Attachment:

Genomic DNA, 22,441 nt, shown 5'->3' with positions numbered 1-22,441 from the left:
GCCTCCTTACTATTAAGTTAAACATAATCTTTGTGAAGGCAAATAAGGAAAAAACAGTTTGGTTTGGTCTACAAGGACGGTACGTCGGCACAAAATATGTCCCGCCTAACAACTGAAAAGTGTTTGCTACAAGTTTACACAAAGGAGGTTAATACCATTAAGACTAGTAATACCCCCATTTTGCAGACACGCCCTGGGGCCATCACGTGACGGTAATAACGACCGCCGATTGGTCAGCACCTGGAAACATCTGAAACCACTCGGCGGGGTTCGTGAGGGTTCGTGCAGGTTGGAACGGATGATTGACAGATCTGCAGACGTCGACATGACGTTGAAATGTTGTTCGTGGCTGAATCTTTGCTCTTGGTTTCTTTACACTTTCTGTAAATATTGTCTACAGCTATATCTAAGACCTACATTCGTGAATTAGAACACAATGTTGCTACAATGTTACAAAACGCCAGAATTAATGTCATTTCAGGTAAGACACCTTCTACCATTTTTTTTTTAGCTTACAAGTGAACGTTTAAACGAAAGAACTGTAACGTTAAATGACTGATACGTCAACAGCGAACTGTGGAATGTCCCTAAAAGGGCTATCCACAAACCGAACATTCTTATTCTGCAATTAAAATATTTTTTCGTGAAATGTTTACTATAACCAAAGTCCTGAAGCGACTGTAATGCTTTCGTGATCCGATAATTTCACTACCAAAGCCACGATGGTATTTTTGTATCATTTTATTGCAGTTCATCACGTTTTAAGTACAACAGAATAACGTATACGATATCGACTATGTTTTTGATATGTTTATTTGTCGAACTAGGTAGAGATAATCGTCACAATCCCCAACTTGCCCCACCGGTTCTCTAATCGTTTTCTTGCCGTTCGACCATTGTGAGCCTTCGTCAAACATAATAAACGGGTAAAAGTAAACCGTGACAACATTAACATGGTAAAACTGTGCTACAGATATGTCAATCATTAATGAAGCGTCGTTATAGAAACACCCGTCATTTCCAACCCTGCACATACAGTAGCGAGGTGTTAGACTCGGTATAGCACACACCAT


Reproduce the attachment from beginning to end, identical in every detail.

Genomic DNA, 22,441 nt, shown 5'->3' with positions numbered 1-22,441 from the left:
GCCTCCTTACTATTAAGTTAAACATAATCTTTGTGAAGGCAAATAAGGAAAAAACAGTTTGGTTTGGTCTACAAGGACGGTACGTCGGCACAAAATATGTCCCGCCTAACAACTGAAAAGTGTTTGCTACAAGTTTACACAAAGGAGGTTAATACCATTAAGACTAGTAATACCCCCATTTTGCAGACACGCCCTGGGGCCATCACGTGACGGTAATAACGACCGCCGATTGGTCAGCACCTGGAAACATCTGAAACCACTCGGCGGGGTTCGTGAGGGTTCGTGCAGGTTGGAACGGATGATTGACAGATCTGCAGACGTCGACATGACGTTGAAATGTTGTTCGTGGCTGAATCTTTGCTCTTGGTTTCTTTACACTTTCTGTAAATATTGTCTACAGCTATATCTAAGACCTACATTCGTGAATTAGAACACAATGTTGCTACAATGTTACAAAACGCCAGAATTAATGTCATTTCAGGTAAGACACCTTCTACCATTTTTTTTTTAGCTTACAAGTGAACGTTTAAACGAAAGAACTGTAACGTTAAATGACTGATACGTCAACAGCGAACTGTGGAATGTCCCTAAAAGGGCTATCCACAAACCGAACATTCTTATTCTGCAATTAAAATATTTTTTCGTGAAATGTTTACTATAACCAAAGTCCTGAAGCGACTGTAATGCTTTCGTGATCCGATAATTTCACTACCAAAGCCACGATGGTATTTTTGTATCATTTTATTGCAGTTCATCACGTTTTAAGTACAACAGAATAACGTATACGATATCGACTATGTTTTTGATATGTTTATTTGTCGAACTAGGTAGAGATAATCGTCACAATCCCCAACTTGCCCCACCGGTTCTCTAATCGTTTTCTTGCCGTTCGACCATTGTGAGCCTTCGTCAAACATAATAAACGGGTAAAAGTAAACCGTGACAACATTAACATGGTAAAACTGTGCTACAGATATGTCAATCATTAATGAAGCGTCGTTATAGAAACACCCGTCATTTCCAACCCTGCACATACAGTAGCGAGGTGTTAGACTCGGTATAGCACACACCAT